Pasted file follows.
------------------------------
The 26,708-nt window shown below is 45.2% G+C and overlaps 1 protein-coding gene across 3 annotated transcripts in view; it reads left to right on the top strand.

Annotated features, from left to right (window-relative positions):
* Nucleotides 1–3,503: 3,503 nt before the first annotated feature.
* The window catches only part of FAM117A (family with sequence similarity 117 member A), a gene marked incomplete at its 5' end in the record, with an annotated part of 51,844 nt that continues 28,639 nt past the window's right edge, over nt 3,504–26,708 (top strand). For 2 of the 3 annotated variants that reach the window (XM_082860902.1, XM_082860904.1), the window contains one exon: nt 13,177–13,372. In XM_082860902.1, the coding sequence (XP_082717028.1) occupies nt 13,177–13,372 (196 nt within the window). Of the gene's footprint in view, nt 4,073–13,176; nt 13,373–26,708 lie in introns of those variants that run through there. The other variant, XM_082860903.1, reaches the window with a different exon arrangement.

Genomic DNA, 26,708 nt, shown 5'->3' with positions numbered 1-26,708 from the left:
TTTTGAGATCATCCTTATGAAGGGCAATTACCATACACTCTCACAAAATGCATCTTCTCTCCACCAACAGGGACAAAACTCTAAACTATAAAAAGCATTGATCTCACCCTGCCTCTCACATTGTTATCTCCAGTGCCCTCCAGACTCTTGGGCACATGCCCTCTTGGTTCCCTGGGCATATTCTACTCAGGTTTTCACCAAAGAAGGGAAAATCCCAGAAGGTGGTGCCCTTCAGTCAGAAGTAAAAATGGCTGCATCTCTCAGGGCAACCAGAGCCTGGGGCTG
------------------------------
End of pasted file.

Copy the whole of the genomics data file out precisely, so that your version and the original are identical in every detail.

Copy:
The 26,708-nt window shown below is 45.2% G+C and overlaps 1 protein-coding gene across 3 annotated transcripts in view; it reads left to right on the top strand.

Annotated features, from left to right (window-relative positions):
* Nucleotides 1–3,503: 3,503 nt before the first annotated feature.
* The window catches only part of FAM117A (family with sequence similarity 117 member A), a gene marked incomplete at its 5' end in the record, with an annotated part of 51,844 nt that continues 28,639 nt past the window's right edge, over nt 3,504–26,708 (top strand). For 2 of the 3 annotated variants that reach the window (XM_082860902.1, XM_082860904.1), the window contains one exon: nt 13,177–13,372. In XM_082860902.1, the coding sequence (XP_082717028.1) occupies nt 13,177–13,372 (196 nt within the window). Of the gene's footprint in view, nt 4,073–13,176; nt 13,373–26,708 lie in introns of those variants that run through there. The other variant, XM_082860903.1, reaches the window with a different exon arrangement.

Genomic DNA, 26,708 nt, shown 5'->3' with positions numbered 1-26,708 from the left:
TTTTGAGATCATCCTTATGAAGGGCAATTACCATACACTCTCACAAAATGCATCTTCTCTCCACCAACAGGGACAAAACTCTAAACTATAAAAAGCATTGATCTCACCCTGCCTCTCACATTGTTATCTCCAGTGCCCTCCAGACTCTTGGGCACATGCCCTCTTGGTTCCCTGGGCATATTCTACTCAGGTTTTCACCAAAGAAGGGAAAATCCCAGAAGGTGGTGCCCTTCAGTCAGAAGTAAAAATGGCTGCATCTCTCAGGGCAACCAGAGCCTGGGGCTG